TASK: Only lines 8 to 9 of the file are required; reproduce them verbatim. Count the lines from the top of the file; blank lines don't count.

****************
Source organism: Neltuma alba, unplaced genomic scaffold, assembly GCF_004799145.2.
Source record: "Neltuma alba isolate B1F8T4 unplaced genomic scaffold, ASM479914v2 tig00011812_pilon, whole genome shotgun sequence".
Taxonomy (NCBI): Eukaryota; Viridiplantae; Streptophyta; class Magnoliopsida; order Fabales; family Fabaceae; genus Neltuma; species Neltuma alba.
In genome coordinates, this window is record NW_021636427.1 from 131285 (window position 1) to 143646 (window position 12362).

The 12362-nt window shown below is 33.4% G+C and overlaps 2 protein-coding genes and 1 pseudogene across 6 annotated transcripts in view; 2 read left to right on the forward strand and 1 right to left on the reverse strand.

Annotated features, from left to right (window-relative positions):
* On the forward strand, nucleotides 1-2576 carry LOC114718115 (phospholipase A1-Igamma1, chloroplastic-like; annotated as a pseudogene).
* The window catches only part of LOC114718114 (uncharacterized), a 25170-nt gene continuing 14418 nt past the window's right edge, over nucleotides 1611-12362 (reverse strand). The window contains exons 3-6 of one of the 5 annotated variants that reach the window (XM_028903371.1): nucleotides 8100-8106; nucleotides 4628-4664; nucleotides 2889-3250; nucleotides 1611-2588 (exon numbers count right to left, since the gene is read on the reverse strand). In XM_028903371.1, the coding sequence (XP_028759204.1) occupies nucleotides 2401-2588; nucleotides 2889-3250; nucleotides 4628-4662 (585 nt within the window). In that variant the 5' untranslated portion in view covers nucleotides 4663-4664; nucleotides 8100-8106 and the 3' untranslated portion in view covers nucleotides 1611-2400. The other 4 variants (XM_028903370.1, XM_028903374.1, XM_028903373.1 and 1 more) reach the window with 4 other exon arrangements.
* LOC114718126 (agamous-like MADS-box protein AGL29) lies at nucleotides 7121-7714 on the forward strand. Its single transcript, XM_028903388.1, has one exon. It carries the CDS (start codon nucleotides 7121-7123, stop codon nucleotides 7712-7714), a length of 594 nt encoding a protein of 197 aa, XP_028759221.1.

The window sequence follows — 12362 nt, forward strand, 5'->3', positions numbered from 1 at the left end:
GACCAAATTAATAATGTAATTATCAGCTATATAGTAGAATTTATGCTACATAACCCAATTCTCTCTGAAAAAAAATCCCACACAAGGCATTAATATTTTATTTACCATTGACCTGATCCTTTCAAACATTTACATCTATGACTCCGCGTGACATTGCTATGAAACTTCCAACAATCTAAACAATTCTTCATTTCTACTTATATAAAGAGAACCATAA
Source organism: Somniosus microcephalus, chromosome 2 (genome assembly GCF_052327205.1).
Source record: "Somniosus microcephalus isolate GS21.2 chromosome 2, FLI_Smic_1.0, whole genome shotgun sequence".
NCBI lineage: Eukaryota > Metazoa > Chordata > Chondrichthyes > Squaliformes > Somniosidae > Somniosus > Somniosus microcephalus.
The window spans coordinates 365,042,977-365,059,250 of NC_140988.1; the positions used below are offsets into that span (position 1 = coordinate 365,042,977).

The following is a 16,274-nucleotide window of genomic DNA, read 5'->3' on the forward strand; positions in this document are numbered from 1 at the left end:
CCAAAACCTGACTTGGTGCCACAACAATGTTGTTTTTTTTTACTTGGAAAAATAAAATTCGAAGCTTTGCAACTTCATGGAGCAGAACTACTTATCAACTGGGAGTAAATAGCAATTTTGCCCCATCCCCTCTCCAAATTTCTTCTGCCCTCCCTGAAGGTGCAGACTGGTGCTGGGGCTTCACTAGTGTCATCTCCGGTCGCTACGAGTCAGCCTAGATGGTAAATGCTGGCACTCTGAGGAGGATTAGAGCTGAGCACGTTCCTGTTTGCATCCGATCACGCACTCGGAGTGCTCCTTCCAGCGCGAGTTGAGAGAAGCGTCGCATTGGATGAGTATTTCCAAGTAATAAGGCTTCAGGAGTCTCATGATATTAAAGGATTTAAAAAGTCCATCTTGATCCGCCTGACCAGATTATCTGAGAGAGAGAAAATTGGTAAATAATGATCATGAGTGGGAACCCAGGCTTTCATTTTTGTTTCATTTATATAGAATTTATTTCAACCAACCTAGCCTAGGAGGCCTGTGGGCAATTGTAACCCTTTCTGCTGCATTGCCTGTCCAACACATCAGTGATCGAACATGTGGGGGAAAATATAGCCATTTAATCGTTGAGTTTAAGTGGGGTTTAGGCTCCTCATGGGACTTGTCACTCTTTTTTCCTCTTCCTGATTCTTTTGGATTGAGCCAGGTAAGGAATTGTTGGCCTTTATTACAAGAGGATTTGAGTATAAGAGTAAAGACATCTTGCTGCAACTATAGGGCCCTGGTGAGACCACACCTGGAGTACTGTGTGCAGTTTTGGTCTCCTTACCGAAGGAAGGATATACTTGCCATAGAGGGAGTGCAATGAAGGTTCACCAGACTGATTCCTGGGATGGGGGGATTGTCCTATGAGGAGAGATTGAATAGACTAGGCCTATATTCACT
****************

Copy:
* The window catches only part of LOC114718114 (uncharacterized), a 25170-nt gene continuing 14418 nt past the window's right edge, over nucleotides 1611-12362 (reverse strand). The window contains exons 3-6 of one of the 5 annotated variants that reach the window (XM_028903371.1): nucleotides 8100-8106; nucleotides 4628-4664; nucleotides 2889-3250; nucleotides 1611-2588 (exon numbers count right to left, since the gene is read on the reverse strand). In XM_028903371.1, the coding sequence (XP_028759204.1) occupies nucleotides 2401-2588; nucleotides 2889-3250; nucleotides 4628-4662 (585 nt within the window). In that variant the 5' untranslated portion in view covers nucleotides 4663-4664; nucleotides 8100-8106 and the 3' untranslated portion in view covers nucleotides 1611-2400. The other 4 variants (XM_028903370.1, XM_028903374.1, XM_028903373.1 and 1 more) reach the window with 4 other exon arrangements.
* LOC114718126 (agamous-like MADS-box protein AGL29) lies at nucleotides 7121-7714 on the forward strand. Its single transcript, XM_028903388.1, has one exon. It carries the CDS (start codon nucleotides 7121-7123, stop codon nucleotides 7712-7714), a length of 594 nt encoding a protein of 197 aa, XP_028759221.1.